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People with dementia can sometimes feel anxious or fearful. There can be all kinds of reasons for this. In this article, we’ll explore what can cause feelings of fear for those who have dementia, and what can be done to help.

Dementia and feeling fearful

Dementia affects the brain, including the parts that help us process information, our environment and what’s going on around us. Living with dementia means you’re constantly living in a moving and changing world that can be hard to understand. It’s understandable that this can be frightening sometimes.

Fears are real 

Things that may seem perfectly logical and normal to someone who doesn’t have dementia can be confusing and even frightening to someone who does. This may cause what can seem like irrational fears, however, to the person with dementia these fears can seem very real.


Sometimes, people with dementia can experience hallucinations – usually because their brain isn’t processing their environment as it normally would. Shadows, sudden movements in the edge of vision and even patterned surfaces can take on a new dimension. It’s easy for the brain to play tricks sometimes, and more so for those with dementia.

Memory and time-lapses

Dementia can also affect memory, so, it can be hard to recognise people, faces and events from the present and recent past. It’s possible that someone with dementia can slip into another time from their past, and become worried about events that are no longer happening. Or, they may become suspicious and fearful of people they don’t recognise.


If there is an atmosphere of tension in the home or a change in mood, someone with dementia can be extra sensitive to this. As they may have a limited way of expressing their feelings about this, it can manifest as anxiety or fear.

Not all fears are irrational

All of us have worries, anxieties and fears. This is the same for people living with dementia. It may be that they’re worried about just the same things as you are – such as what’s going on in the world, or their own lives and the people they love.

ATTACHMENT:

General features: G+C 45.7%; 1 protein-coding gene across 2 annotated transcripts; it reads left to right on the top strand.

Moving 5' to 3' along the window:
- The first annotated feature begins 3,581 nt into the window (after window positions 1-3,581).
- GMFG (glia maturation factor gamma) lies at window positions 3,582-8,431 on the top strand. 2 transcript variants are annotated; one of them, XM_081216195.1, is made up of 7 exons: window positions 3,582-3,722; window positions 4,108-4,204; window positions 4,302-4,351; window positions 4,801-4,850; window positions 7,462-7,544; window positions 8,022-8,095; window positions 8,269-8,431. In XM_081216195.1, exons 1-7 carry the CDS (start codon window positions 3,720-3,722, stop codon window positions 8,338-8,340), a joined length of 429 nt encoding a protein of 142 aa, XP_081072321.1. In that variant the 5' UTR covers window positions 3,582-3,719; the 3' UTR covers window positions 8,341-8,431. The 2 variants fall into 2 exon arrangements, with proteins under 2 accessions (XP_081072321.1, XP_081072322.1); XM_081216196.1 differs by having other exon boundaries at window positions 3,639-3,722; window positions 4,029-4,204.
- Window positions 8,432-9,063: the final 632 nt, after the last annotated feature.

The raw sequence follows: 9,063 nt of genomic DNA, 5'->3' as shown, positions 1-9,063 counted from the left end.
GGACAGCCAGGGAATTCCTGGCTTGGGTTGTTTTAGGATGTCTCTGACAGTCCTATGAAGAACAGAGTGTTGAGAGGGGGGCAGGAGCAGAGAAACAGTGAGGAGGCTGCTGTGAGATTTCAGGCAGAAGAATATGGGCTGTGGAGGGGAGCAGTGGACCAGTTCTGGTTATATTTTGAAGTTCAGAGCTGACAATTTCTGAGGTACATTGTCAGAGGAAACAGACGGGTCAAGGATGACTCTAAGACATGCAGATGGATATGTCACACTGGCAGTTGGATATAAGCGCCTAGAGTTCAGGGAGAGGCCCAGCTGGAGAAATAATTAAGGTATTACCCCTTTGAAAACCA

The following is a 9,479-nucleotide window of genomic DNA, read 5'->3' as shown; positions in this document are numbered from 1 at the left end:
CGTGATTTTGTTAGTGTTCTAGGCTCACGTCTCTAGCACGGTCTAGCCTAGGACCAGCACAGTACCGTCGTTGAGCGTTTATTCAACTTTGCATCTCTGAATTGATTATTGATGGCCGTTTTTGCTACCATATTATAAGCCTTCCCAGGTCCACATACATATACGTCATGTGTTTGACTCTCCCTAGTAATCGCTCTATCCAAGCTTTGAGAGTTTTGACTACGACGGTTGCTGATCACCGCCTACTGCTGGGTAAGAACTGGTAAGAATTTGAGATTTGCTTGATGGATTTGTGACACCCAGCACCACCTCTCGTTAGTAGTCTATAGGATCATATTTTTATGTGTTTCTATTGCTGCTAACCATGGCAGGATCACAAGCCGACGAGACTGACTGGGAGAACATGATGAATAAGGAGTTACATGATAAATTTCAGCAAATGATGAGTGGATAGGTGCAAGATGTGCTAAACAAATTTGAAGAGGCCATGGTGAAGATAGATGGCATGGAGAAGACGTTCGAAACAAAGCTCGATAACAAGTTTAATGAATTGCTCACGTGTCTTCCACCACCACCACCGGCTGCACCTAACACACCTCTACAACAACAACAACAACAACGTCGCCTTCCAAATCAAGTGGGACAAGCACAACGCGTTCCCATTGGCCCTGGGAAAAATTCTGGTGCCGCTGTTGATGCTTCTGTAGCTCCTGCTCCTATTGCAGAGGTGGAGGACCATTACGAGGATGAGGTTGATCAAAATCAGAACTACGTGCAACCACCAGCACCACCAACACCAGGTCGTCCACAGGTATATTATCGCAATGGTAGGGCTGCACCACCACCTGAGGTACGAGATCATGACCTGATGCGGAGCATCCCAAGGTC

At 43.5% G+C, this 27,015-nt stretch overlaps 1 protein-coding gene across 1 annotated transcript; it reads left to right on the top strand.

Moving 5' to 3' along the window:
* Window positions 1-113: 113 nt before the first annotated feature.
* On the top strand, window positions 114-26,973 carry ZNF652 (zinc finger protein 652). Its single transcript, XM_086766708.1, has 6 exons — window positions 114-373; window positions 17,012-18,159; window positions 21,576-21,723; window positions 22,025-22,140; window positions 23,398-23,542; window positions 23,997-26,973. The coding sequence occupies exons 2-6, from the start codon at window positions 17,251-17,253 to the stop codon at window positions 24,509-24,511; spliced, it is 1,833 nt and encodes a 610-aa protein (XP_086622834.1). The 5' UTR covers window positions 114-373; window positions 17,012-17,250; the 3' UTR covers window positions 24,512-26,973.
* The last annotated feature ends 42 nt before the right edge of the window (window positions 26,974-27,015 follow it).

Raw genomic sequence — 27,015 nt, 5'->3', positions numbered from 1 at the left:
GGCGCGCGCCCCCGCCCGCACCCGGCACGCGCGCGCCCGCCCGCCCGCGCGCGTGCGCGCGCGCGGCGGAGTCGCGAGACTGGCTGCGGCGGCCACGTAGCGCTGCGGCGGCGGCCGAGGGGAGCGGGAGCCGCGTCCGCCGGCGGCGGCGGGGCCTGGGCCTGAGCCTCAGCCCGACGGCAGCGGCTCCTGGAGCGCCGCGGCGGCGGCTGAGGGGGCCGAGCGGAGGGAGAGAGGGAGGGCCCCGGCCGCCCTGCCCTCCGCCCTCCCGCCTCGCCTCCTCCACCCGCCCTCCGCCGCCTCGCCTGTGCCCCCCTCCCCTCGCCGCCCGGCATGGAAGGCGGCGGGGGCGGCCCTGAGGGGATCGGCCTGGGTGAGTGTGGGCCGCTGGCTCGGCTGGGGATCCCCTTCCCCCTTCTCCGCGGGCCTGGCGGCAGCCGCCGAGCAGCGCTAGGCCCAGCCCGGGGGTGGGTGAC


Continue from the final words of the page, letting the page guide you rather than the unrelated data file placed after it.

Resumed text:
It’s also possible that medication could be causing anxiety or fear. It’s always worth checking with a GP for possible side effects of certain medications and if they could be contributing.

It’s likely that you may not always understand why someone feels anxious or fearful. It may also make you feel distressed, especially if you’re not sure how to help. There are things you can do to help ease that fear, even if you’re not sure of the exact cause.

Managing anxiety and fear

There are things you can do to help someone with dementia who’s feeling fearful, to feel better.

  1. GENTLE EXPLANATION provide some simple commentary on what’s going on and who people are, providing reassurance. Even simple things like ‘I’m just going to turn the lights up a little bit so we can see better.’ Or ‘your daughter Alice is here to visit you, she’s brought you some lovely flowers.’ Even if they can’t understand everything you’re saying, you can help calm the atmosphere with your tone of voice, body language and expression.
  2. KEEP ROUTINES  providing routines can be reassuring and help calm anxiety and fear. Repeating daily activities at set times can foster a sense of security and order. This can be important for someone with dementia, who may feel disorientated in this new world they’re getting used to.
  3. REASSURE  offer reassurance, using calming phrases like ‘You’re safe here’, ‘I’m sorry that you’re upset’ and ‘I’ll stay until you feel better’.
  4. LISTEN – try to figure out what the source of the fear is. Be understanding, without being patronizing or contradicting.
  5. ACTIVITIES – activities such as art, music, walking or other activities can be relaxing and can help take their mind off anxieties.
  6. DON’T REACT – don’t show anger, argue, criticize or ignore. Try to stay calm and collected.

Does a person with dementia know they have it?

This can depend on the person, the type of dementia and the stage of dementia. Not understanding why you’re feeling confused can be a source of anxiety. Likewise, understanding that your brain is declining can also be upsetting and scary.

It’s best not to remind someone they have dementia when you’re dealing with anxiety or fearful behaviour. Saying things like, “oh it’s just your dementia” may not make sense to someone, or could make the situation worse.